Ever since I posted a photo of an odd wine bottle four years ago, I’ve periodically had people leave comments or send me email about odd wine bottles!
Here’s the latest, an Italian wine bottle shaped like a riffle:
Here’s a close-up of the cap.
If you know anything about this bottle of wine or what it might be worth, let me know and I’ll pass the info on to the fellow who sent me the photos.
William Blake’s poem Auguries of Innocence opens with these famous lines:
To see a world in a grain of sand,
And a heaven in a wild flower,
Hold infinity in the palm of your hand,
And eternity in an hour.
This poem came to mind when I saw @mathematicsprof post the following on Twitter:
At your next holiday party, look straight down into your glass of wine and tilt the glass one degree. You will see the elliptic orbit of the earth.
If you tilt your glass 12 degrees you’ll see the orbit of Mercury. In general, if you tilt your glass θ degrees you’ll see an ellipse with eccentricity sin(θ).
(I’ve taken the liberty of editing the original tweets to take advantage of the extra breathing room outside of Twitter. Original tweets here and here.)
I like this for two reasons: it’s a great astronomy illustration, and it’s an example of how much information you can get into two 140-character messages.
Unusual wine bottle on display at Café Amore, Cypress (Houston) Texas.
Three liter hand-crafted crystal bottle of 1999 Super Toscani IGT wine, about three feet tall. Here’s a close-up of the label.
Other wine posts: the politics, science, and math of wine.
I’ve heard two podcasts that contradict each other somewhat as far as what it is in red wine that’s good for you.
According to this Scientific American interview with Charles Bamforth it’s really the alcohol in wine that’s good for your arteries and so you might as well drink beer, and that in fact beer has some health advantages over red wine. Bamforth is the Anheuser-Busch Endowed Professor of Brewing Science at U.C. Davis. (Hmm …)
But according to the November 30, 2006 podcast from Nature, the procyanidins in red wine are particularly good for your arteries. While there may be health benefits from alcohol in general, red wine has unique benefits, especially red wines from certain regions.
Red wine contains the anti-oxidant resveratrol which has received a lot of press. Another Nature podcast (November 2, 2006) reports research that indicates resveratrol has increased life spans in experiments with yeast, flies, worms, and mice, and there is reason to believe it might do the same in humans. However, the amount of resveratrol in red wine is insignificant: you’d have to drink hundreds of gallons of wine a day to get a beneficial dose of resveratrol.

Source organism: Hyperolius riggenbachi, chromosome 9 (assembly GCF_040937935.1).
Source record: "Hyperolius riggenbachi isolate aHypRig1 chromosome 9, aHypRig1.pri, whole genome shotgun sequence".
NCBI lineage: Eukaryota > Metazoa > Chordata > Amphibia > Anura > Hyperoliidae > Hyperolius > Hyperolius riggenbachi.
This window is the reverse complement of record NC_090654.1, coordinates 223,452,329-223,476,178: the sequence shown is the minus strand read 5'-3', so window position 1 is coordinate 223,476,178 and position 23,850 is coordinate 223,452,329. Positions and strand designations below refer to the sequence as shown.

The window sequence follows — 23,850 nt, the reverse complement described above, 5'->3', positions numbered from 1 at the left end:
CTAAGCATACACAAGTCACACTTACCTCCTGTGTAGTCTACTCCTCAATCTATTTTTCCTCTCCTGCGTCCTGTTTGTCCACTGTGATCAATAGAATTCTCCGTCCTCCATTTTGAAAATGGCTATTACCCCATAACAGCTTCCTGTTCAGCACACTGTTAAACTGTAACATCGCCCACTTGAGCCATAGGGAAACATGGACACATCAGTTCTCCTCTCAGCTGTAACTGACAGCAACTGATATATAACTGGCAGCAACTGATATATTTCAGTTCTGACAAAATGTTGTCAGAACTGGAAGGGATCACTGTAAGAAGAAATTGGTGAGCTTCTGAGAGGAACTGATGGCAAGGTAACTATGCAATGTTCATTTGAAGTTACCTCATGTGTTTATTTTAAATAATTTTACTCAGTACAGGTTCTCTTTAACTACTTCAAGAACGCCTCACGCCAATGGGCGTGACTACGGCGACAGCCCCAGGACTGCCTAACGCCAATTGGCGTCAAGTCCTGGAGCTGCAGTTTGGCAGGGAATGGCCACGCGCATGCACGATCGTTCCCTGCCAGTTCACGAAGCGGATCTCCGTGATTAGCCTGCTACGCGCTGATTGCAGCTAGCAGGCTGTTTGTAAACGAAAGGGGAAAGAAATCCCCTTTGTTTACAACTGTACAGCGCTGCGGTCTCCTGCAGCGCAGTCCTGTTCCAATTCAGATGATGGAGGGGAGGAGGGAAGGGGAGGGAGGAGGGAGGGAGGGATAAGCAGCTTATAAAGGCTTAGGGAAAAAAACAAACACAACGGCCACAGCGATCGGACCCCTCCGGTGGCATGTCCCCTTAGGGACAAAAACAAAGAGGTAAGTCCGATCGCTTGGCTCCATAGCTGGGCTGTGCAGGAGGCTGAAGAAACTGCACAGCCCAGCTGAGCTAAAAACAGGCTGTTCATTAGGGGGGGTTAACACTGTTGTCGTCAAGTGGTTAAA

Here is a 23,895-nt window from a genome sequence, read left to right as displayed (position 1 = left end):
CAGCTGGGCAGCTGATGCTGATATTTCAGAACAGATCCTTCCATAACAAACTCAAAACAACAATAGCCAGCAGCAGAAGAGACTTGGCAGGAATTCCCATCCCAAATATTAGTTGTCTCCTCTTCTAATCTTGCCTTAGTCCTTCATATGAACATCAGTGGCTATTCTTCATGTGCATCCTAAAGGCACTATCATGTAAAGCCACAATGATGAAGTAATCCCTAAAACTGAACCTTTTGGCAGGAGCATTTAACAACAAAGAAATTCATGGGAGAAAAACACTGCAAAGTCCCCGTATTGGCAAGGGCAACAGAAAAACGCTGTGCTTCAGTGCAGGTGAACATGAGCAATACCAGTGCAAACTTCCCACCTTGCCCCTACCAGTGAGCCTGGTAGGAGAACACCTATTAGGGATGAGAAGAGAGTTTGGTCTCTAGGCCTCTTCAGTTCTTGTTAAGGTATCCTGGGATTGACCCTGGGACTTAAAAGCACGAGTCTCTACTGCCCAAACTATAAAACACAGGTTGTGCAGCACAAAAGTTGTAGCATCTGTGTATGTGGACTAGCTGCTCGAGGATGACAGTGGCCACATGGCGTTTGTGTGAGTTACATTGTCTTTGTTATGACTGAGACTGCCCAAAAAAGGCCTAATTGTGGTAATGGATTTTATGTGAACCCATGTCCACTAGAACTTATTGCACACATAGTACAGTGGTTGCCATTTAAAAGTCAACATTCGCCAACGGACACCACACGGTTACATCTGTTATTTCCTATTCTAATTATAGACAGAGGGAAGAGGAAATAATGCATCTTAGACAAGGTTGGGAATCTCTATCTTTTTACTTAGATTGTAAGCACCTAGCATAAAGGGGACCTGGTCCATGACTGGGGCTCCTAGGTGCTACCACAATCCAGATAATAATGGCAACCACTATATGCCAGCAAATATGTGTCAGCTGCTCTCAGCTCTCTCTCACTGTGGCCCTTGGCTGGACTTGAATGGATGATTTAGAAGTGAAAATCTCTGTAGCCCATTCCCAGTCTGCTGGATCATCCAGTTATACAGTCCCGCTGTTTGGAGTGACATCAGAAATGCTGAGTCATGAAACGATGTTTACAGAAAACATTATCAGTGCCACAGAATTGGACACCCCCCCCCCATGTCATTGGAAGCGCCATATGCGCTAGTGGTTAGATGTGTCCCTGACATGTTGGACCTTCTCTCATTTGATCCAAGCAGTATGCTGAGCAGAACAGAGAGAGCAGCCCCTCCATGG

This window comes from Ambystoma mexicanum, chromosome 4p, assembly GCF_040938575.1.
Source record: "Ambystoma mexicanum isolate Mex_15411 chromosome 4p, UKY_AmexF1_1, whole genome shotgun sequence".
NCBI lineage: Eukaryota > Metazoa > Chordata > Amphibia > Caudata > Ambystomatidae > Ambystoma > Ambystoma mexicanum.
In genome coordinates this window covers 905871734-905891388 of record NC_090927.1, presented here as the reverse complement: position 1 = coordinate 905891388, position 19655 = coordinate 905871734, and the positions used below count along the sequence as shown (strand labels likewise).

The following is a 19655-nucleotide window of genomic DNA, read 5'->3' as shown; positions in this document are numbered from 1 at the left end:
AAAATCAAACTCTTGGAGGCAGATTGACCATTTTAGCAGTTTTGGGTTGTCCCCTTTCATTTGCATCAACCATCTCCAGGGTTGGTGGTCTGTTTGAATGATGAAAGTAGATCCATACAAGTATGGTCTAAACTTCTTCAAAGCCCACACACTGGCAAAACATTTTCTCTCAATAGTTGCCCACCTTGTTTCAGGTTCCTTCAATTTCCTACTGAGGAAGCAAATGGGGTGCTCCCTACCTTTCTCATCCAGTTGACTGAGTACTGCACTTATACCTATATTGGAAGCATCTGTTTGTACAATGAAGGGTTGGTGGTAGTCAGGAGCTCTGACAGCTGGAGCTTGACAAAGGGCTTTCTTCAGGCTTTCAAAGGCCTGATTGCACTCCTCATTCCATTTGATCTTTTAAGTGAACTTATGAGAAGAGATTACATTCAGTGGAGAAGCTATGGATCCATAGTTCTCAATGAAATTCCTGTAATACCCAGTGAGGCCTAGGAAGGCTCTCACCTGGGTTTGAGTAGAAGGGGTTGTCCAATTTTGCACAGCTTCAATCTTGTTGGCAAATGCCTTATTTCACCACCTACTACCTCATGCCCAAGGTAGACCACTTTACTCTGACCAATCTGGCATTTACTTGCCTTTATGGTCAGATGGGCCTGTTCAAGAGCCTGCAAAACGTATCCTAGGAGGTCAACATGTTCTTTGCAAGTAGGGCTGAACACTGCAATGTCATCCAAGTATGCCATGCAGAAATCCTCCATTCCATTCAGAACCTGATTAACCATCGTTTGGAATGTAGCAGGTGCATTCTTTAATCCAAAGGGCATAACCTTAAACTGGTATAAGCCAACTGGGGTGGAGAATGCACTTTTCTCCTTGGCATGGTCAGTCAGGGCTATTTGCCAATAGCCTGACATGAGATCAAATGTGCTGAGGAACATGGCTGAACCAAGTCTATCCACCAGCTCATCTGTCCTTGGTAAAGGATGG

Unlike resveratrol, there are enough procyanidins in a glass of red wine to make a difference. This has been tested by extracting the procyanidins and testing it on cultured endothelial cells. Also, people live longer in the regions that produce wines especially high in procyanidins, namely Sardinia and southwestern France. Here’s the Nature article reporting the research.
It seems that it may not be the soil in certain areas but rather the wine making traditions that increase the procyanidin levels. Vintners in these areas leave the crushed grape seeds in with the juice longer.
Yesterday I ran across an interview with Tyler Colman, a.k.a. Dr. Vino. He discussed his book Wine Politics, subtitled How Governments, Environmentalists and Mobsters Influence the Wines We Drink. The book grew out of Colman’s PhD thesis in political economy.
One of the things I found interesting in the interview was his comparison of regulation in the US and Europe. The common perception is that Europe is more heavily regulated than the US. At least with respect to wine, that’s not entirely true. Wine production is more heavily regulated in Europe, but wine distribution is more heavily regulated in the US. Here’s a quote to that effect from the interview.
It’s easier to ship a bottle of wine from Bordeaux to Berlin than it is from Napa to Nashville.
I was surprised how difficult it can be to ship wine within the US. On the other hand, the US places practically no restrictions on how wine is produced. In Europe, especially in France, wine production is incredibly regulated.
When I was in Bordeaux a couple years ago I had a chance to meet a vintner who produces a “garage wine.” He explained that, for example, government regulations only allow you to make wine from grapes grown on your own property; you cannot swap a bushel of grapes with a neighboring vineyard. He complained that restrictions on irrigation make it hard to compete with foreign wineries that do not face such restrictions.
See also Wine, Beer, and Statistics.
William Gosset discovered the t-distribution while working for the Guinness brewing company. Because his employer prevented employees from publishing papers, Gosset published his research under the pseudonym Student. That’s why his distribution is often called Student’s t-distribution.
This story is fairly well known. It often appears in the footnotes of statistics textbooks. However, I don’t think many people realize why it’s not surprising that fundamental statistical research should come from a brewery, and why we don’t hear of statistical research coming out of wineries.
Beer makers pride themselves on consistency while wine makers pride themselves on variety. That’s why you’ll never hear beer fans talk about a “good year” the way wine connoisseurs do. Because they value consistency, beer makers invest more in extensive statistical quality control than wine makers do.